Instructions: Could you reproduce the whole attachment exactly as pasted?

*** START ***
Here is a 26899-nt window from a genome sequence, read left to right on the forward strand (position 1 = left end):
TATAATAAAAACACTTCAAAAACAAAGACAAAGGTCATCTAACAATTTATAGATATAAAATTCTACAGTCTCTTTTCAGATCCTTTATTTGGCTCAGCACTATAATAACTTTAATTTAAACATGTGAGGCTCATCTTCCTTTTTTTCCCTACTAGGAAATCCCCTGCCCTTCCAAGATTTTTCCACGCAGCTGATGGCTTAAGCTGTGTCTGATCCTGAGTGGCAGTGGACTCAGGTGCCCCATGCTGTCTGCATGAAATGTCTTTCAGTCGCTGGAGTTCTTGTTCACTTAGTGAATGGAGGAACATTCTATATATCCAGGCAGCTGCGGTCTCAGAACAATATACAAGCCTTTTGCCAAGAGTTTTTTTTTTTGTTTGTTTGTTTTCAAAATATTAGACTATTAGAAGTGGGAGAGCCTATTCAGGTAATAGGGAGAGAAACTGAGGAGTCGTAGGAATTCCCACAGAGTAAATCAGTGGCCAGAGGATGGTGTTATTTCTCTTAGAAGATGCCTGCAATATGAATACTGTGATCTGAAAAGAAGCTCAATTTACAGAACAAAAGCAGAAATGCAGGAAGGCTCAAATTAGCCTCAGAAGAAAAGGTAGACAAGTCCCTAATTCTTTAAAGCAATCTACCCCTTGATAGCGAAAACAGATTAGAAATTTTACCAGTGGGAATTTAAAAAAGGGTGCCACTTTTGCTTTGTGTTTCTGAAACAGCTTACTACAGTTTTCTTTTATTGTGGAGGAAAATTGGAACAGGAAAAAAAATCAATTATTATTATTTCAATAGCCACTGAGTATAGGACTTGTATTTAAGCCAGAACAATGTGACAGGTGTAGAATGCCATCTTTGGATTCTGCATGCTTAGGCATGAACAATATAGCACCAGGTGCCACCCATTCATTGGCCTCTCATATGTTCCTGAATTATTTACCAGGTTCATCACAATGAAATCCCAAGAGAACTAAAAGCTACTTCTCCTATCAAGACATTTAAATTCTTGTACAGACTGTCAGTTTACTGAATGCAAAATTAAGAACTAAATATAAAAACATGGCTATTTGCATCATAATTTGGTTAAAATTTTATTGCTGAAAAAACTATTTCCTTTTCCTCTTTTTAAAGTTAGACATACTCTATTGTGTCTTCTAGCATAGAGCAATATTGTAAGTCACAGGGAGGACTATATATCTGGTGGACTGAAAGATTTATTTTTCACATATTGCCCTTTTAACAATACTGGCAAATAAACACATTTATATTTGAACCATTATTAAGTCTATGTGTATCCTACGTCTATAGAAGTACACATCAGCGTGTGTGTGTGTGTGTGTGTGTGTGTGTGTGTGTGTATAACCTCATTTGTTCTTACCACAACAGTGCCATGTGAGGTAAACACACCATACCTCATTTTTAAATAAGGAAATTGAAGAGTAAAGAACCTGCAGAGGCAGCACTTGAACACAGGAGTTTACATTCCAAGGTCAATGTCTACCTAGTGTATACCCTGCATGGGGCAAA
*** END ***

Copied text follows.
Here is a 26899-nt window from a genome sequence, read left to right on the forward strand (position 1 = left end):
TATAATAAAAACACTTCAAAAACAAAGACAAAGGTCATCTAACAATTTATAGATATAAAATTCTACAGTCTCTTTTCAGATCCTTTATTTGGCTCAGCACTATAATAACTTTAATTTAAACATGTGAGGCTCATCTTCCTTTTTTTCCCTACTAGGAAATCCCCTGCCCTTCCAAGATTTTTCCACGCAGCTGATGGCTTAAGCTGTGTCTGATCCTGAGTGGCAGTGGACTCAGGTGCCCCATGCTGTCTGCATGAAATGTCTTTCAGTCGCTGGAGTTCTTGTTCACTTAGTGAATGGAGGAACATTCTATATATCCAGGCAGCTGCGGTCTCAGAACAATATACAAGCCTTTTGCCAAGAGTTTTTTTTTTTGTTTGTTTGTTTTCAAAATATTAGACTATTAGAAGTGGGAGAGCCTATTCAGGTAATAGGGAGAGAAACTGAGGAGTCGTAGGAATTCCCACAGAGTAAATCAGTGGCCAGAGGATGGTGTTATTTCTCTTAGAAGATGCCTGCAATATGAATACTGTGATCTGAAAAGAAGCTCAATTTACAGAACAAAAGCAGAAATGCAGGAAGGCTCAAATTAGCCTCAGAAGAAAAGGTAGACAAGTCCCTAATTCTTTAAAGCAATCTACCCCTTGATAGCGAAAACAGATTAGAAATTTTACCAGTGGGAATTTAAAAAAGGGTGCCACTTTTGCTTTGTGTTTCTGAAACAGCTTACTACAGTTTTCTTTTATTGTGGAGGAAAATTGGAACAGGAAAAAAAATCAATTATTATTATTTCAATAGCCACTGAGTATAGGACTTGTATTTAAGCCAGAACAATGTGACAGGTGTAGAATGCCATCTTTGGATTCTGCATGCTTAGGCATGAACAATATAGCACCAGGTGCCACCCATTCATTGGCCTCTCATATGTTCCTGAATTATTTACCAGGTTCATCACAATGAAATCCCAAGAGAACTAAAAGCTACTTCTCCTATCAAGACATTTAAATTCTTGTACAGACTGTCAGTTTACTGAATGCAAAATTAAGAACTAAATATAAAAACATGGCTATTTGCATCATAATTTGGTTAAAATTTTATTGCTGAAAAAACTATTTCCTTTTCCTCTTTTTAAAGTTAGACATACTCTATTGTGTCTTCTAGCATAGAGCAATATTGTAAGTCACAGGGAGGACTATATATCTGGTGGACTGAAAGATTTATTTTTCACATATTGCCCTTTTAACAATACTGGCAAATAAACACATTTATATTTGAACCATTATTAAGTCTATGTGTATCCTACGTCTATAGAAGTACACATCAGCGTGTGTGTGTGTGTGTGTGTGTGTGTGTGTGTGTGTATAACCTCATTTGTTCTTACCACAACAGTGCCATGTGAGGTAAACACACCATACCTCATTTTTAAATAAGGAAATTGAAGAGTAAAGAACCTGCAGAGGCAGCACTTGAACACAGGAGTTTACATTCCAAGGTCAATGTCTACCTAGTGTATACCCTGCATGGGGCAAA